There are a few days this month that you might already be celebrating. St. Patrick’s Day on March 17th is enjoyed by far more than just those with Irish heritage.
You’ve probably also come to hear about March 14th being unofficially dubbed Pie Day, as a pun on the 3.14 sequence that begins the mathematical Pi.
But did you know that March 1st is National Peanut Butter Lover’s Day?
Or that the 18th is National Awkward Moments Day?
How about National Selfie Day on June 21st? I do hear that the solstice makes for a prolonged ‘golden hour.’
Or that August 25th is National Kiss and Make Up Day?
These are just Canadian holidays - in the US there are any number of lighthearted or goofy holidays to choose from on any given day.
"But Shaun," you ask, "what on Earth is the point of all this?"
I’m willing to bet that you’re not using many of these days, if at all, as an excuse to communicate with your clients.
Your clients don’t want to see heavy, dense e-blasts all the time. They may not get to read every article that you put out in fine detail. Come December, there is no question that they are receiving multiple ‘Seasons Greetings’ that day, and yours may well be lost in the shuffle.
Yet there are surely a few days in the calendar which may have funny tie-ins for your business that can serve as a great excuse for keeping in touch.
For example, anyone looking to promote health and wellness should definitely take advantage of reaching out on National Bike To Work Day, the third Friday in May.
Anyone in the dispute resolution field might want to explain to their clients on August 25th that while ‘Kiss and Make Up’ may be ill-advised for litigious disputes, it may be a great day for you to reflect publicly on the benefits of settling their disputes (or, alternatively, March 9th is National ‘Get Over It’ Day).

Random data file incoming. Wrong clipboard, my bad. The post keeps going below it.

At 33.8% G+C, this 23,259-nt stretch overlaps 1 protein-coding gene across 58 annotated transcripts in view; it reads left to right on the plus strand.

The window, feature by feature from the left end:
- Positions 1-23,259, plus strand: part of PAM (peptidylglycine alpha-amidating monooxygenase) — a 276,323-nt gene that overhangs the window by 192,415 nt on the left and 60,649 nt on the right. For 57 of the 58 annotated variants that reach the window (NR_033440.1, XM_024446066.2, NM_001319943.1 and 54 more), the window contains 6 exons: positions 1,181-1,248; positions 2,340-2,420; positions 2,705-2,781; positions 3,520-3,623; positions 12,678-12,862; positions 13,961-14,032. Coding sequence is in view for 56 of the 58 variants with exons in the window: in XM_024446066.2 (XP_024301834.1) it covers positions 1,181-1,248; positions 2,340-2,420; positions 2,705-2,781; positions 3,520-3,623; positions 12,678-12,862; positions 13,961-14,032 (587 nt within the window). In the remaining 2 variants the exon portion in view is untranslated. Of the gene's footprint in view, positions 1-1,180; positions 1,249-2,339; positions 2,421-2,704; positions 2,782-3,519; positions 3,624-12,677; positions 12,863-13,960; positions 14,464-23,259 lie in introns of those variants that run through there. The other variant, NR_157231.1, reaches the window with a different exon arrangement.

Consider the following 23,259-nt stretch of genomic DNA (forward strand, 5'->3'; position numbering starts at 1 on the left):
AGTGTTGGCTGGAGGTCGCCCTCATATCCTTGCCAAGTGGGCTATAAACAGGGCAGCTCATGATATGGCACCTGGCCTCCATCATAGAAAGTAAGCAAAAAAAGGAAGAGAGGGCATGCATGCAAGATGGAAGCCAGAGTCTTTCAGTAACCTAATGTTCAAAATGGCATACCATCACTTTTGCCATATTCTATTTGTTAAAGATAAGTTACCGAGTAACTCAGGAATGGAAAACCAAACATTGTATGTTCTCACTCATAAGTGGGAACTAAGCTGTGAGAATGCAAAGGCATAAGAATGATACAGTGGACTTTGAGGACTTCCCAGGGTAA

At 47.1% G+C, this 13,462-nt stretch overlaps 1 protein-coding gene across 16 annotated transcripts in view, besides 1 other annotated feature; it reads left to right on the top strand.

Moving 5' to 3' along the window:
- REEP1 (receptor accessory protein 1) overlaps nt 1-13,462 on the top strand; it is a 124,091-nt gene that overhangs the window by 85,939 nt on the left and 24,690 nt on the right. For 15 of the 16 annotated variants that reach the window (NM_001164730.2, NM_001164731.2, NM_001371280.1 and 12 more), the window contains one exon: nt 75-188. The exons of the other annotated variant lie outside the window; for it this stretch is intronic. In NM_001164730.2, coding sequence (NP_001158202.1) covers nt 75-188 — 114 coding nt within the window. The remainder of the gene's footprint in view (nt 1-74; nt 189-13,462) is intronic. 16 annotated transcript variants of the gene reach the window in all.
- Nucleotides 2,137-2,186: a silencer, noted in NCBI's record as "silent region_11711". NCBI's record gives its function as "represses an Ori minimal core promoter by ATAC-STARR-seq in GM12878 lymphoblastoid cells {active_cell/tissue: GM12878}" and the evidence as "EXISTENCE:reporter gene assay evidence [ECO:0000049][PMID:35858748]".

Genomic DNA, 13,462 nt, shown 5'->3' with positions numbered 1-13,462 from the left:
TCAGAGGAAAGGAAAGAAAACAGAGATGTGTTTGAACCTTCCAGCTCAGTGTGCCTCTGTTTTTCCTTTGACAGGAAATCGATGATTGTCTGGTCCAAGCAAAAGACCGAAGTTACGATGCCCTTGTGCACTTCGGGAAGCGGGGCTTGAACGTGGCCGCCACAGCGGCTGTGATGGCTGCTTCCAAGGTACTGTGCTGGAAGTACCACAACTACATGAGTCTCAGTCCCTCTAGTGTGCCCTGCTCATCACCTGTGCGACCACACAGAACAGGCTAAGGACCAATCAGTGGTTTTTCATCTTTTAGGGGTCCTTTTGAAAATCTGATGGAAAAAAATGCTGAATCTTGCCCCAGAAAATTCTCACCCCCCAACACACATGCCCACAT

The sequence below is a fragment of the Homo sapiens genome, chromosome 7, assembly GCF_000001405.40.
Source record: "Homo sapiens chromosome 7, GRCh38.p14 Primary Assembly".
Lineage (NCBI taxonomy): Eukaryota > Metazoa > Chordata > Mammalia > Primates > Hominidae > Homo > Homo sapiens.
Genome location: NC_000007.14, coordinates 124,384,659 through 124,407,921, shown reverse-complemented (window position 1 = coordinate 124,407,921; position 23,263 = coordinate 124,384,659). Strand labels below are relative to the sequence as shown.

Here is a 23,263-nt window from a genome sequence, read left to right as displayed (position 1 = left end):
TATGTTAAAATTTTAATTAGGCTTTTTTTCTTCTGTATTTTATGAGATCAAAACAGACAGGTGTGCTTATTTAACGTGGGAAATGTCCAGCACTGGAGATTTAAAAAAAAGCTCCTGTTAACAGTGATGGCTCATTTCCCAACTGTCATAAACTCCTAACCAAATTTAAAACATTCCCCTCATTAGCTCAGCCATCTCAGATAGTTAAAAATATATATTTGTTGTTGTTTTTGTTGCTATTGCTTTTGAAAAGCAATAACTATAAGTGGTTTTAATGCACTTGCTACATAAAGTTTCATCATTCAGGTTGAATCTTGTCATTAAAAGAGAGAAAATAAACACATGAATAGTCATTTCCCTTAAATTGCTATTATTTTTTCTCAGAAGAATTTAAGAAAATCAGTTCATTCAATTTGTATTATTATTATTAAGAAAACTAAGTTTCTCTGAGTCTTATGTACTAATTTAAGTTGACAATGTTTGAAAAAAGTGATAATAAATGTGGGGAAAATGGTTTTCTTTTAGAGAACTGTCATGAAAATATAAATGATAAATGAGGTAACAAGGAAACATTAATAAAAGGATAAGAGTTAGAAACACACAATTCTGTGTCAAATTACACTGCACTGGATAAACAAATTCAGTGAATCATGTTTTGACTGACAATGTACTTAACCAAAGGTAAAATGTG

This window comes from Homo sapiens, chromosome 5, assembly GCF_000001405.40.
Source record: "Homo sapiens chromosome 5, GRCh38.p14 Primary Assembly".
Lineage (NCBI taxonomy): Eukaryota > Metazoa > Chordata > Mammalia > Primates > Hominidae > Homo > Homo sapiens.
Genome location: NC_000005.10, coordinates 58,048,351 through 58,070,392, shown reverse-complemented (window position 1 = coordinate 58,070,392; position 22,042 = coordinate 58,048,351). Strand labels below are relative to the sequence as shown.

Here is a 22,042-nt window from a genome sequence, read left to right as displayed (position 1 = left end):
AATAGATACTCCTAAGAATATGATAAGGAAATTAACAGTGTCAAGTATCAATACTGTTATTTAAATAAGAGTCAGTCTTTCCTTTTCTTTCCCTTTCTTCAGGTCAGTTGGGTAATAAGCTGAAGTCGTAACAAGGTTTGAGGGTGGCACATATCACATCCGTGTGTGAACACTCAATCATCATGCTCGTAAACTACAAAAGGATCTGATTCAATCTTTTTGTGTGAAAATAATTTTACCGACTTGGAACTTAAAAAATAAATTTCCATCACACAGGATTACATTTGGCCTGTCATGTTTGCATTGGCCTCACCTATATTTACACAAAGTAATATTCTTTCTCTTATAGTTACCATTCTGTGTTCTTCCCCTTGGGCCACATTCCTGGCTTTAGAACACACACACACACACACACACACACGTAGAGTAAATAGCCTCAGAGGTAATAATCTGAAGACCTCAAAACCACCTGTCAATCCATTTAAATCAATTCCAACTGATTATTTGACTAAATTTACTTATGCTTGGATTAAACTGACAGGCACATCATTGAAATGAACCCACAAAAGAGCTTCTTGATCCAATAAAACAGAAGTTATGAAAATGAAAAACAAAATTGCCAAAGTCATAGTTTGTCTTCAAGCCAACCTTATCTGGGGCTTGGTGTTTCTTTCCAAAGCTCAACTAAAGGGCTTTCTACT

For the lawyers out there, April 13th may be a great time to remind your clients with a dash of levity that it is, in fact, the international Be Kind To Lawyers Day.
The point is that not all communications need to be serious. Using a lighthearted excuse to connect with your audience can be fun for all, so long as it is done well. This should be done tastefully so as not to inadvertently offend any readers, it should not be obtrusive (a silly e-blast may not work well), and it should at least have some sort of nexus to your industry.
I would love to speak with you about some ways to get more creative, and have a bit of fun with your content. Content that is always dry and serious may lose a reader’s interest, while a new and innovative approach can definitely show how your business is capable of thinking outside the box.
Now, if you’ll excuse me, today IS March 1st, and I am off to go enjoy some of my favourite peanut butter.